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Title: Ultraviolet Quasiperiodic Eruptions from Star–Disk Collisions in Galactic Nuclei

“Quasiperiodic eruptions” (QPE) are recurrent nuclear transients with periods of several hours to almost a day, which thus far have been detected exclusively in the X-ray band. We have shown that many of the key properties of QPE flares (period, luminosity, duration, emission temperature, alternating long-short recurrence time behavior, and source rates) are naturally reproduced by a scenario involving twice-per-orbit collisions between a solar-type star on a mildly eccentric orbit, likely brought into the nucleus as an extreme mass-ratio inspiral (EMRI), and the gaseous accretion disk of a supermassive black hole (SMBH). The flare is generated by the hot shocked debris expanding outwards from either side of the disk midplane, akin to dual miniature supernovae. Here, we consider the conditions necessary for disk–star collisions to generate lower-temperature flares that peak in the ultraviolet (UV) instead of the X-ray band. We identify a region of parameter space at low SMBH massM∼ 105.5Mand QPE periodsP≳ 10 hr for which the predicted flares are sufficiently luminousLUV∼ 1041erg s−1to outshine the quiescent disk emission at these wavelengths. The prospects to discover such “UV QPEs” with future satellite missions such as ULTRASAT and Ultraviolet Explorer depend on the prevalence of very low-mass SMBHs and the occurrence rate of stellar EMRIs onto them. For gaseous disks produced by the tidal disruption of stars, we predict that X-ray QPEs will eventually shut off, only to later reappear as UV QPEs as the accretion rate continues to drop.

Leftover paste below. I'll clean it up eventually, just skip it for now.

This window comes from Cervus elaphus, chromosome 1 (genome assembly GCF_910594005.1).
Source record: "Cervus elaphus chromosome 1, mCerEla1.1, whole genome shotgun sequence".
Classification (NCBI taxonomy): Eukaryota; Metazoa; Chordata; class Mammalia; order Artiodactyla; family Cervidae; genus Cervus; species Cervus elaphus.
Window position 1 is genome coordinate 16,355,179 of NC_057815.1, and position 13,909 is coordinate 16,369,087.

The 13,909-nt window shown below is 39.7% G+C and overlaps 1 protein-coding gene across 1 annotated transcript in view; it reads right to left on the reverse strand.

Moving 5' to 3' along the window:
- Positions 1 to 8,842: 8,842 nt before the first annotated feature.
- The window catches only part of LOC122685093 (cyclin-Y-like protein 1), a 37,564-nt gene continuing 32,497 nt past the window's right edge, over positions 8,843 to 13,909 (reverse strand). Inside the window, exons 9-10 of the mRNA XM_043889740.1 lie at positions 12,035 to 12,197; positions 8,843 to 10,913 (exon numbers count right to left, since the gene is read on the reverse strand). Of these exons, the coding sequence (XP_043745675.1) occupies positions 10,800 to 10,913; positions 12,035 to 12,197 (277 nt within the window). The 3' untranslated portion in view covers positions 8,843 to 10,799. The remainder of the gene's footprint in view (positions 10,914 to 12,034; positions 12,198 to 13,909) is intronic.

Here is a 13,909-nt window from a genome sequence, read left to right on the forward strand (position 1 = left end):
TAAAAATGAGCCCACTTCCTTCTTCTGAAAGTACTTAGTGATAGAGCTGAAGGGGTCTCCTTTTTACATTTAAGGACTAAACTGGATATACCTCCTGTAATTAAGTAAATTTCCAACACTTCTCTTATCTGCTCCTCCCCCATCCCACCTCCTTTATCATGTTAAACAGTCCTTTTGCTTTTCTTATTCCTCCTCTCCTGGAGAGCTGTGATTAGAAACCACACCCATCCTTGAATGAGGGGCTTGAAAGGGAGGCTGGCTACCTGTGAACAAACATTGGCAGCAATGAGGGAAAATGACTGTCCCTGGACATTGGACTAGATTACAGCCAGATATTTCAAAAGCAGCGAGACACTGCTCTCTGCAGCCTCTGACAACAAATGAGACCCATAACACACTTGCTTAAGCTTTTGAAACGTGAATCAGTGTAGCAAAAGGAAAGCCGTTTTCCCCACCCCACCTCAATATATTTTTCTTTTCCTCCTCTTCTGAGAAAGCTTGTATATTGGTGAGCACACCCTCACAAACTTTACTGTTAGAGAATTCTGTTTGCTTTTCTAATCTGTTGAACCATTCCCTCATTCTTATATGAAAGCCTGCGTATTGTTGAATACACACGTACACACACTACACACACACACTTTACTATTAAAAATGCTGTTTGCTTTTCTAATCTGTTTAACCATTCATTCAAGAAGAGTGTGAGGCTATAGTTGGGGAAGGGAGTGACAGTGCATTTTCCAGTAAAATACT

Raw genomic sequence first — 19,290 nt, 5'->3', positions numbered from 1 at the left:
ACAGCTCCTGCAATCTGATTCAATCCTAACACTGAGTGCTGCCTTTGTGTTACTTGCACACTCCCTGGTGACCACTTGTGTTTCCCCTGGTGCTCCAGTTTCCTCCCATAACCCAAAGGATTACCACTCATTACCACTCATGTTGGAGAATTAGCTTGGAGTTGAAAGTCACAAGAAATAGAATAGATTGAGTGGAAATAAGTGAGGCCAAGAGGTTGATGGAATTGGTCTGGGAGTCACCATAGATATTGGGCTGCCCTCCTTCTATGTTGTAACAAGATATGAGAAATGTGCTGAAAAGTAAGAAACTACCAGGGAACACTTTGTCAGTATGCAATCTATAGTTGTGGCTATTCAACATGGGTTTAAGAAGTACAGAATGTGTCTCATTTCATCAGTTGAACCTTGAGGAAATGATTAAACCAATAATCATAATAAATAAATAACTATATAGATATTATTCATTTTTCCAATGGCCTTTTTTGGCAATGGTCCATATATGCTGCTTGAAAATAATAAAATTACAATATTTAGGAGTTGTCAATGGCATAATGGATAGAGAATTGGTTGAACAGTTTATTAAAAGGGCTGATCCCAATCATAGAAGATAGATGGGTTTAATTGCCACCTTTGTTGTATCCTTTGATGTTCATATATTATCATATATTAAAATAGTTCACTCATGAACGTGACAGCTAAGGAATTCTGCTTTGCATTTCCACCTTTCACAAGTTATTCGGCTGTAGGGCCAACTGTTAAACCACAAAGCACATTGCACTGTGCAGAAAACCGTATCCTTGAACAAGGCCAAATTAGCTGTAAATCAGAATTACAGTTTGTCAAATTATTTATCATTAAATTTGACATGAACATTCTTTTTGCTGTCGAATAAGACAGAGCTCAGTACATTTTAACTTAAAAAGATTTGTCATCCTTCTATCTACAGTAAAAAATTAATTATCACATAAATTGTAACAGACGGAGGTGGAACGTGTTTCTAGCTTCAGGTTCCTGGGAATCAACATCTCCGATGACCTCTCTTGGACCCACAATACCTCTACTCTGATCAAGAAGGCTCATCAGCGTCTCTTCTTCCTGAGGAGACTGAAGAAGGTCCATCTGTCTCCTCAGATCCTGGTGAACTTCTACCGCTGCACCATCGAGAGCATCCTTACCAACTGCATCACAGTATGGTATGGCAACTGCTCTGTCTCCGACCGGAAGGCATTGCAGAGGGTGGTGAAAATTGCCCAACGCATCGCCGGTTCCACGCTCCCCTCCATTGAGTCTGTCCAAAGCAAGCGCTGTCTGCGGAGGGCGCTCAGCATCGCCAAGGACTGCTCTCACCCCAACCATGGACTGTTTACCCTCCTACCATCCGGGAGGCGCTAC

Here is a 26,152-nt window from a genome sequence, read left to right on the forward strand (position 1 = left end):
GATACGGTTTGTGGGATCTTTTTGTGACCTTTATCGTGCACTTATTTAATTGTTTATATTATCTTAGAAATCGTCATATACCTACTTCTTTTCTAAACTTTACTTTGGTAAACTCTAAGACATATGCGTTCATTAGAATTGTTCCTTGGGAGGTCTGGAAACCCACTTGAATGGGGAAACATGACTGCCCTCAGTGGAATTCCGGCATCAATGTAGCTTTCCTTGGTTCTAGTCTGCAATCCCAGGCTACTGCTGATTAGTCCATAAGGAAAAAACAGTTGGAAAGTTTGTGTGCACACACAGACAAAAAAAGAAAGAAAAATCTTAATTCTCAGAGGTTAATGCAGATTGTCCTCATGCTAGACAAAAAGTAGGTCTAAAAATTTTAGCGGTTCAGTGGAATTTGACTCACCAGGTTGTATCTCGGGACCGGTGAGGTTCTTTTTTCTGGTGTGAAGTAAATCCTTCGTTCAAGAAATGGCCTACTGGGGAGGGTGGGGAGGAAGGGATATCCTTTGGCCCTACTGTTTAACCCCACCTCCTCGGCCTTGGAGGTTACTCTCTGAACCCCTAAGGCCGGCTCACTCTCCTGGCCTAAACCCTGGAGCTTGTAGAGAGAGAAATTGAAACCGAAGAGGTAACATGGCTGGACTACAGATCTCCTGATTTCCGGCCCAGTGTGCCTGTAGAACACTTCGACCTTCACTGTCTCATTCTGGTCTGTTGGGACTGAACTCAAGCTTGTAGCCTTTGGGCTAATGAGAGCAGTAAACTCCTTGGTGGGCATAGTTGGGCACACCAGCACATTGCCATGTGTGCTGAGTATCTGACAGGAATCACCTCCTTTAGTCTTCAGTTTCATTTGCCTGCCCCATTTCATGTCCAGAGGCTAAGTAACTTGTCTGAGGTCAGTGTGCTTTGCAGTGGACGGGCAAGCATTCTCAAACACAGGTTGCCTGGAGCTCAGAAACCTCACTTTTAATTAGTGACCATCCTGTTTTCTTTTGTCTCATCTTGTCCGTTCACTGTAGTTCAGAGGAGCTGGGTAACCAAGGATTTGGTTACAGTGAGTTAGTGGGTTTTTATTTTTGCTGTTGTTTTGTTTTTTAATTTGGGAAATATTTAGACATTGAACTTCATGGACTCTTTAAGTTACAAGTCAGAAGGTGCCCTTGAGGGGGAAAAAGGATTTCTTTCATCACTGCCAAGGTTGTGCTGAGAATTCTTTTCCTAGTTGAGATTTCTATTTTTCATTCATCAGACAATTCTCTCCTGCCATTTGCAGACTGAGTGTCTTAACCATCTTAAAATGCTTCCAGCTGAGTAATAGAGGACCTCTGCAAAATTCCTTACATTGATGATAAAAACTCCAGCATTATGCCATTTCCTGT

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Author(s) / Creator(s):
Publisher / Repository:
DOI PREFIX: 10.3847
Date Published:
Journal Name:
The Astrophysical Journal Letters
Medium: X Size: Article No. L1
["Article No. L1"]
Sponsoring Org:
National Science Foundation
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